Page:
Our long-awaited Investment Conference turned out to be a massive success, and we at the Business Funding Show wanted to share an overview of everything that went on! From accelerators and crowdfunding platforms, through to business angel networks and VC firms, the event had it all, even a presentation on why raising funds is a bad idea!
Thank you to Cocoon Networks for their amazing venue, as well as our sponsors: A City Law Firm, Thinkroom, GovGrant & HAUS.
No matter your stage or sector, or what you're seeking, there is something here for every entrepreneur to consider. A special thanks goes to all the funders, panellists and speakers who contributed their invaluable knowledge to give us an incredibly cohesive view of the subject of equity funding.
Investment Rewind and What the Future Holds?
Panel moderated by Arina Osiannaya of Funding Matches.
Importance of equity
The panel was unison in saying that equity funding drives the UK economy in multiple ways. As Marilena related, the market has experienced major growth in the past four years, with more companies now having the opportunity to 'move all the way from startup to successful international business'.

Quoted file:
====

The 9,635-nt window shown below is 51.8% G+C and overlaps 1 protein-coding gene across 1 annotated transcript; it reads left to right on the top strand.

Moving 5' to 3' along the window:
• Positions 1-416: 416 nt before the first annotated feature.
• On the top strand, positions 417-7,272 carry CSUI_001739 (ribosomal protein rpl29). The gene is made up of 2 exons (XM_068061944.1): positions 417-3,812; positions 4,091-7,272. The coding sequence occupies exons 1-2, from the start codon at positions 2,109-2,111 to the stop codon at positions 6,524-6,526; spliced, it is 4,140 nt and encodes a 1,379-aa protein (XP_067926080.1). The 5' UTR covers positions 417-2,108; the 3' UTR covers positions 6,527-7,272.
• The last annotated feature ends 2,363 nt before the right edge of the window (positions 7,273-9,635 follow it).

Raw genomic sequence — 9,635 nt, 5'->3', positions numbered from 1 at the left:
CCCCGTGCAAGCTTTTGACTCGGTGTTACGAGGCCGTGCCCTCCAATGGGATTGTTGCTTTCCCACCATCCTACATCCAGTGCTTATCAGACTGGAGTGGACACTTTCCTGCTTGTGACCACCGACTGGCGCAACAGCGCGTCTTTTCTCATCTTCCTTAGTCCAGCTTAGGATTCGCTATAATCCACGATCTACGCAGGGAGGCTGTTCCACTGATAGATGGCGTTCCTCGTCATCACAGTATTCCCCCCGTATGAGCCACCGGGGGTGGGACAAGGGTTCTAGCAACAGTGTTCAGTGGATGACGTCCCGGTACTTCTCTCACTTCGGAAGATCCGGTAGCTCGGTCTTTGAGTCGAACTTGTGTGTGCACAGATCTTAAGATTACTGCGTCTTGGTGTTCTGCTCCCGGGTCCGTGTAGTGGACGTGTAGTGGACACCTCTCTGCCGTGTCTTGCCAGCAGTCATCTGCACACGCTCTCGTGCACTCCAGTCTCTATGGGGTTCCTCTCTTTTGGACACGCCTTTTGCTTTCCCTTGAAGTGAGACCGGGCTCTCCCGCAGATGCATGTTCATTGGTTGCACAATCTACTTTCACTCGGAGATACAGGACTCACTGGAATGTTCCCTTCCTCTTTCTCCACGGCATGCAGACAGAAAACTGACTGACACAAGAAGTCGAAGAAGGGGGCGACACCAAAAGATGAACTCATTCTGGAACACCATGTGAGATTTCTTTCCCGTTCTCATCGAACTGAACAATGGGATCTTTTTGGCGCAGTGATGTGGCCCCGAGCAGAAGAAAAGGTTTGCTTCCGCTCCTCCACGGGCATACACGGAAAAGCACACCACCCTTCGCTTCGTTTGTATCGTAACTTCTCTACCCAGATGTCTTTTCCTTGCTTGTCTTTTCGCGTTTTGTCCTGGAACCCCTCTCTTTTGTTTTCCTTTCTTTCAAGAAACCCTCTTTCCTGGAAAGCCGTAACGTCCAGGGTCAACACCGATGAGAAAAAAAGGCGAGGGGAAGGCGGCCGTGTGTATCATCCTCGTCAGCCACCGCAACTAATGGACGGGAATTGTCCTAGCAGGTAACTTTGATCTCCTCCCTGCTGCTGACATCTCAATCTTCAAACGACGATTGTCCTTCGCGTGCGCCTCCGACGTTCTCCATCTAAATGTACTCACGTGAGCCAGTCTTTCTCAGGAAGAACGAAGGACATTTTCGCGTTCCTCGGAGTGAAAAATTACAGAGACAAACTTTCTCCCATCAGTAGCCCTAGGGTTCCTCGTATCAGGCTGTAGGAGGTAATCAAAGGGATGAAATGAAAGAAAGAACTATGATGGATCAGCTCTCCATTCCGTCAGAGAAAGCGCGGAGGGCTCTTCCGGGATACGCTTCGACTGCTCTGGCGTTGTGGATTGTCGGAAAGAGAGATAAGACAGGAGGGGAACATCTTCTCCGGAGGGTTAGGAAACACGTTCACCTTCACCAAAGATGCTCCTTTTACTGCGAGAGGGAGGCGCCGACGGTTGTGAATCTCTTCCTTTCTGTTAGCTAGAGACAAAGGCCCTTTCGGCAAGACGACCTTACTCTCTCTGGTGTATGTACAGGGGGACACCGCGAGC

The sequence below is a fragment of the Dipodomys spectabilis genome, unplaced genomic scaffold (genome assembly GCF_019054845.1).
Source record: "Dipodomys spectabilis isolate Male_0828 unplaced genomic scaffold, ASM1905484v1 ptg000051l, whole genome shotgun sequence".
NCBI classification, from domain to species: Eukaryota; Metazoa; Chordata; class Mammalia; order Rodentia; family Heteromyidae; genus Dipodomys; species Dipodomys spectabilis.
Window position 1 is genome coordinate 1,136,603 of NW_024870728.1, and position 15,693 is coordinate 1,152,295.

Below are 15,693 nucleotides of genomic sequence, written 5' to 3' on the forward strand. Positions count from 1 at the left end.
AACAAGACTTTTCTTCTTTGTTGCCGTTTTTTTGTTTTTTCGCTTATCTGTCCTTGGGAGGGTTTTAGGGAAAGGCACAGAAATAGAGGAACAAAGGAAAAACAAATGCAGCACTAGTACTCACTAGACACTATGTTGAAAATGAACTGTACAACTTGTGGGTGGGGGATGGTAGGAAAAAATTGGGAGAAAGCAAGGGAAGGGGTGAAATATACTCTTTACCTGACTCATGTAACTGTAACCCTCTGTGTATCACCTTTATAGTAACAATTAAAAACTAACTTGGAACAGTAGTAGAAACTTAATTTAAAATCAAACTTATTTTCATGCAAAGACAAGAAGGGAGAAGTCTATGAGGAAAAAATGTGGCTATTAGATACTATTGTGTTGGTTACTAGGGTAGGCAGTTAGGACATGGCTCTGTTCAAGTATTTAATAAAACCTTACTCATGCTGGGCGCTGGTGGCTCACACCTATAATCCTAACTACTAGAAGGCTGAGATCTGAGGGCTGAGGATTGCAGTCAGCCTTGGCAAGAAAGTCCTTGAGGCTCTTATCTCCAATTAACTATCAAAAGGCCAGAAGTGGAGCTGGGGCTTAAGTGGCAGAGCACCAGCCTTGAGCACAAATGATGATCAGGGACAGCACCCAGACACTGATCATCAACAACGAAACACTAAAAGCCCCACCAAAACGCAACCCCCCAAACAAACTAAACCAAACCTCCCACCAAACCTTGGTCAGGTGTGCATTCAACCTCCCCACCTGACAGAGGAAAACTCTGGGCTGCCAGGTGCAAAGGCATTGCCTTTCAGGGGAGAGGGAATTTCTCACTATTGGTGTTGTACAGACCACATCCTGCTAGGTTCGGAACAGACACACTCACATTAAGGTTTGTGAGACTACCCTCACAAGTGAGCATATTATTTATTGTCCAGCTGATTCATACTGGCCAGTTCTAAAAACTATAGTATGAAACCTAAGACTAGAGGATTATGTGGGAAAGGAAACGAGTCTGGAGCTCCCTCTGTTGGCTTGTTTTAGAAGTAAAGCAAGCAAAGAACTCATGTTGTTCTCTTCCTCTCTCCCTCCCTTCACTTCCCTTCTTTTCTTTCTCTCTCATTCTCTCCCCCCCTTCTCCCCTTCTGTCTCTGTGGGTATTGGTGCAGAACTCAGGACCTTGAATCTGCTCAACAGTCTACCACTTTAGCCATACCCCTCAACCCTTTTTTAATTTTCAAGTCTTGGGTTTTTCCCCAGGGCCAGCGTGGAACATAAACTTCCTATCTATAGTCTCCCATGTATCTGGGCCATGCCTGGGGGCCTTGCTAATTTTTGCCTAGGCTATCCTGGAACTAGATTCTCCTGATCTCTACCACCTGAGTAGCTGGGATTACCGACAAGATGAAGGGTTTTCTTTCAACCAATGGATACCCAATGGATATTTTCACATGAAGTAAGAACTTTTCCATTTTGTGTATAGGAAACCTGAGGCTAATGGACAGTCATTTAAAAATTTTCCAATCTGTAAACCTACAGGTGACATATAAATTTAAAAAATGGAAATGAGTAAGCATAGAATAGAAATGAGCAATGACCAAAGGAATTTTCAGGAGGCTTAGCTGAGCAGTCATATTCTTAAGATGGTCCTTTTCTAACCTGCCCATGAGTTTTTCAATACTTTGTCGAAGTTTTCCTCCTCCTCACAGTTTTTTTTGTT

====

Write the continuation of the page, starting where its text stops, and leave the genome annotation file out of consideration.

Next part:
If you're in the early stages, bootstrapping and maxing out credit cards can work well up to a point, but taking on equity funding really becomes the tagging point for most businesses, in terms of being able to accelerate growth much more rapidly. Whereas for scaleups, it provides the capital, support, and industry contacts needed for sustainable growth and expansion.
Jenny pointed out that the reluctance to giving away a part of their business is a common phenomenon amongst entrepreneurs, and is often unfounded: 'The truth is that the investment helps you do all the things you want to do: hiring staff, expand customer base, etc. and sometimes giving away a portion of your equity is a small price to pay'.
Things to keep in mind:
· Think of equity funding in terms of the opportunities it creates, rather than dilution or 'giving away control'. Without support, you won't be able to scale.
· It helps you tap into an investor's extensive network of potential customers or even new team members – things you otherwise wouldn't have access to.
· Think about the equity you need for the stage you're at – not all equity is the same: what you get from angel investors is not the same as what you'd get from VC. Always choose someone who can bring enough value into your business (not just capital).
· Plan what you need and why you need it, and how much of your business you want to give away at any given stage.